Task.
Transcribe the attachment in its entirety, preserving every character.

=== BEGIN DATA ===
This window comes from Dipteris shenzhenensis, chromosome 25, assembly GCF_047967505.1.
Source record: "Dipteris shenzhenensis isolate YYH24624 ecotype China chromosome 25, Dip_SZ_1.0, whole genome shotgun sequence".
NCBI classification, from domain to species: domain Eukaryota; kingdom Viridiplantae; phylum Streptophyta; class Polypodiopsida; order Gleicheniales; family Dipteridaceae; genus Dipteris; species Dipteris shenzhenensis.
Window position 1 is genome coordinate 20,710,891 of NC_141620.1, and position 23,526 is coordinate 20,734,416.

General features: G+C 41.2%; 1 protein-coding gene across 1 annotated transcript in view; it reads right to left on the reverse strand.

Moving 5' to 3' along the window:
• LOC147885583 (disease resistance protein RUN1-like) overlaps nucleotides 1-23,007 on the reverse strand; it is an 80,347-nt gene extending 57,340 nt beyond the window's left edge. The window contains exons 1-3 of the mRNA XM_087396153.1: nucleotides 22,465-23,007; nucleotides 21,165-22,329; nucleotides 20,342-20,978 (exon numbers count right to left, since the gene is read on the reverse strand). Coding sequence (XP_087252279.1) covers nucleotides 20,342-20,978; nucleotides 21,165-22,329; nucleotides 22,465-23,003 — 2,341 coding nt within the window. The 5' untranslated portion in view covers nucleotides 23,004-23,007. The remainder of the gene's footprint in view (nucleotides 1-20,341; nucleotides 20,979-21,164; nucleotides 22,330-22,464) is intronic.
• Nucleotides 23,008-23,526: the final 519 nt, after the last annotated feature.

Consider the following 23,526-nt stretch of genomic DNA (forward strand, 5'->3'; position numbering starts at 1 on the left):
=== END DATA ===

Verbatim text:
This window comes from Dipteris shenzhenensis, chromosome 25, assembly GCF_047967505.1.
Source record: "Dipteris shenzhenensis isolate YYH24624 ecotype China chromosome 25, Dip_SZ_1.0, whole genome shotgun sequence".
NCBI classification, from domain to species: domain Eukaryota; kingdom Viridiplantae; phylum Streptophyta; class Polypodiopsida; order Gleicheniales; family Dipteridaceae; genus Dipteris; species Dipteris shenzhenensis.
Window position 1 is genome coordinate 20,710,891 of NC_141620.1, and position 23,526 is coordinate 20,734,416.

General features: G+C 41.2%; 1 protein-coding gene across 1 annotated transcript in view; it reads right to left on the reverse strand.

Moving 5' to 3' along the window:
• LOC147885583 (disease resistance protein RUN1-like) overlaps nucleotides 1-23,007 on the reverse strand; it is an 80,347-nt gene extending 57,340 nt beyond the window's left edge. The window contains exons 1-3 of the mRNA XM_087396153.1: nucleotides 22,465-23,007; nucleotides 21,165-22,329; nucleotides 20,342-20,978 (exon numbers count right to left, since the gene is read on the reverse strand). Coding sequence (XP_087252279.1) covers nucleotides 20,342-20,978; nucleotides 21,165-22,329; nucleotides 22,465-23,003 — 2,341 coding nt within the window. The 5' untranslated portion in view covers nucleotides 23,004-23,007. The remainder of the gene's footprint in view (nucleotides 1-20,341; nucleotides 20,979-21,164; nucleotides 22,330-22,464) is intronic.
• Nucleotides 23,008-23,526: the final 519 nt, after the last annotated feature.

Consider the following 23,526-nt stretch of genomic DNA (forward strand, 5'->3'; position numbering starts at 1 on the left):